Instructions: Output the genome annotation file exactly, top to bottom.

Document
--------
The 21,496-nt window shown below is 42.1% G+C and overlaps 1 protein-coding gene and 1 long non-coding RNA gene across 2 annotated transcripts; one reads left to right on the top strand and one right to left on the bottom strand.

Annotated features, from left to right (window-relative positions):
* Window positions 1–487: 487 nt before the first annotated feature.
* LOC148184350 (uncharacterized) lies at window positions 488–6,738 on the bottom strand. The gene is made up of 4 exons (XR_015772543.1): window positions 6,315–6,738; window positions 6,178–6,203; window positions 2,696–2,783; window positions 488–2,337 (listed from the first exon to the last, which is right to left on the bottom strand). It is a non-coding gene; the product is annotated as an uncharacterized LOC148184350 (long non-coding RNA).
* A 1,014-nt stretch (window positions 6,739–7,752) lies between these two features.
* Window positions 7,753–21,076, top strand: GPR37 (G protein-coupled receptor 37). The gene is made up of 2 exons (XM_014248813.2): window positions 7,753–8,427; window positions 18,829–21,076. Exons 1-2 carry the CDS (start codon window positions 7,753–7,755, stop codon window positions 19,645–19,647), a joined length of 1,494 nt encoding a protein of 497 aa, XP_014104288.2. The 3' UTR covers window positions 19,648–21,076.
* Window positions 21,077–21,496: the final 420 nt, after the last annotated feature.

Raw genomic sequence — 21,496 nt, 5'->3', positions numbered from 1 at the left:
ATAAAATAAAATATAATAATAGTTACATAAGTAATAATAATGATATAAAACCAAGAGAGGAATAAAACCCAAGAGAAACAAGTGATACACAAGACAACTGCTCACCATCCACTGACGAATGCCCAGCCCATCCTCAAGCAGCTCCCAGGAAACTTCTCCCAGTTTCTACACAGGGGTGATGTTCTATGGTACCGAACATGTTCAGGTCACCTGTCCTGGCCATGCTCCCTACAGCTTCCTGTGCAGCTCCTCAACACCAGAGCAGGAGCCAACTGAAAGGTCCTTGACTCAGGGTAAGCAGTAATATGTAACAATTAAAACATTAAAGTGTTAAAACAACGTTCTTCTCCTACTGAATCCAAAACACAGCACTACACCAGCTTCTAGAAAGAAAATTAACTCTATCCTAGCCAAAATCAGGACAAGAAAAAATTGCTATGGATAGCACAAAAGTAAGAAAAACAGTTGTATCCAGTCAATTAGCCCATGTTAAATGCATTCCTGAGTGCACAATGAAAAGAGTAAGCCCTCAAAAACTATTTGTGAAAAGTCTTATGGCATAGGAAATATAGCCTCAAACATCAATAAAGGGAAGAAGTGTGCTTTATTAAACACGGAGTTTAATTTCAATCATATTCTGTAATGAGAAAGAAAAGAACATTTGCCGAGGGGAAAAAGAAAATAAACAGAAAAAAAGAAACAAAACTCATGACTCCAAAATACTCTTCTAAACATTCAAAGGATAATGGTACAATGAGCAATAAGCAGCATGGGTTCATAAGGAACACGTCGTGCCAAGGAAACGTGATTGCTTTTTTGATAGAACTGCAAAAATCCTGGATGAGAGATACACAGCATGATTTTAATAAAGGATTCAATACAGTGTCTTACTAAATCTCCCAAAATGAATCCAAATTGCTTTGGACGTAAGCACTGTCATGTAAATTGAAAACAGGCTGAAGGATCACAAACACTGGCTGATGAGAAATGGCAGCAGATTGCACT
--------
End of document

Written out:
The 21,496-nt window shown below is 42.1% G+C and overlaps 1 protein-coding gene and 1 long non-coding RNA gene across 2 annotated transcripts; one reads left to right on the top strand and one right to left on the bottom strand.

Annotated features, from left to right (window-relative positions):
* Window positions 1–487: 487 nt before the first annotated feature.
* LOC148184350 (uncharacterized) lies at window positions 488–6,738 on the bottom strand. The gene is made up of 4 exons (XR_015772543.1): window positions 6,315–6,738; window positions 6,178–6,203; window positions 2,696–2,783; window positions 488–2,337 (listed from the first exon to the last, which is right to left on the bottom strand). It is a non-coding gene; the product is annotated as an uncharacterized LOC148184350 (long non-coding RNA).
* A 1,014-nt stretch (window positions 6,739–7,752) lies between these two features.
* Window positions 7,753–21,076, top strand: GPR37 (G protein-coupled receptor 37). The gene is made up of 2 exons (XM_014248813.2): window positions 7,753–8,427; window positions 18,829–21,076. Exons 1-2 carry the CDS (start codon window positions 7,753–7,755, stop codon window positions 19,645–19,647), a joined length of 1,494 nt encoding a protein of 497 aa, XP_014104288.2. The 3' UTR covers window positions 19,648–21,076.
* Window positions 21,077–21,496: the final 420 nt, after the last annotated feature.

Raw genomic sequence — 21,496 nt, 5'->3', positions numbered from 1 at the left:
ATAAAATAAAATATAATAATAGTTACATAAGTAATAATAATGATATAAAACCAAGAGAGGAATAAAACCCAAGAGAAACAAGTGATACACAAGACAACTGCTCACCATCCACTGACGAATGCCCAGCCCATCCTCAAGCAGCTCCCAGGAAACTTCTCCCAGTTTCTACACAGGGGTGATGTTCTATGGTACCGAACATGTTCAGGTCACCTGTCCTGGCCATGCTCCCTACAGCTTCCTGTGCAGCTCCTCAACACCAGAGCAGGAGCCAACTGAAAGGTCCTTGACTCAGGGTAAGCAGTAATATGTAACAATTAAAACATTAAAGTGTTAAAACAACGTTCTTCTCCTACTGAATCCAAAACACAGCACTACACCAGCTTCTAGAAAGAAAATTAACTCTATCCTAGCCAAAATCAGGACAAGAAAAAATTGCTATGGATAGCACAAAAGTAAGAAAAACAGTTGTATCCAGTCAATTAGCCCATGTTAAATGCATTCCTGAGTGCACAATGAAAAGAGTAAGCCCTCAAAAACTATTTGTGAAAAGTCTTATGGCATAGGAAATATAGCCTCAAACATCAATAAAGGGAAGAAGTGTGCTTTATTAAACACGGAGTTTAATTTCAATCATATTCTGTAATGAGAAAGAAAAGAACATTTGCCGAGGGGAAAAAGAAAATAAACAGAAAAAAAGAAACAAAACTCATGACTCCAAAATACTCTTCTAAACATTCAAAGGATAATGGTACAATGAGCAATAAGCAGCATGGGTTCATAAGGAACACGTCGTGCCAAGGAAACGTGATTGCTTTTTTGATAGAACTGCAAAAATCCTGGATGAGAGATACACAGCATGATTTTAATAAAGGATTCAATACAGTGTCTTACTAAATCTCCCAAAATGAATCCAAATTGCTTTGGACGTAAGCACTGTCATGTAAATTGAAAACAGGCTGAAGGATCACAAACACTGGCTGATGAGAAATGGCAGCAGATTGCACT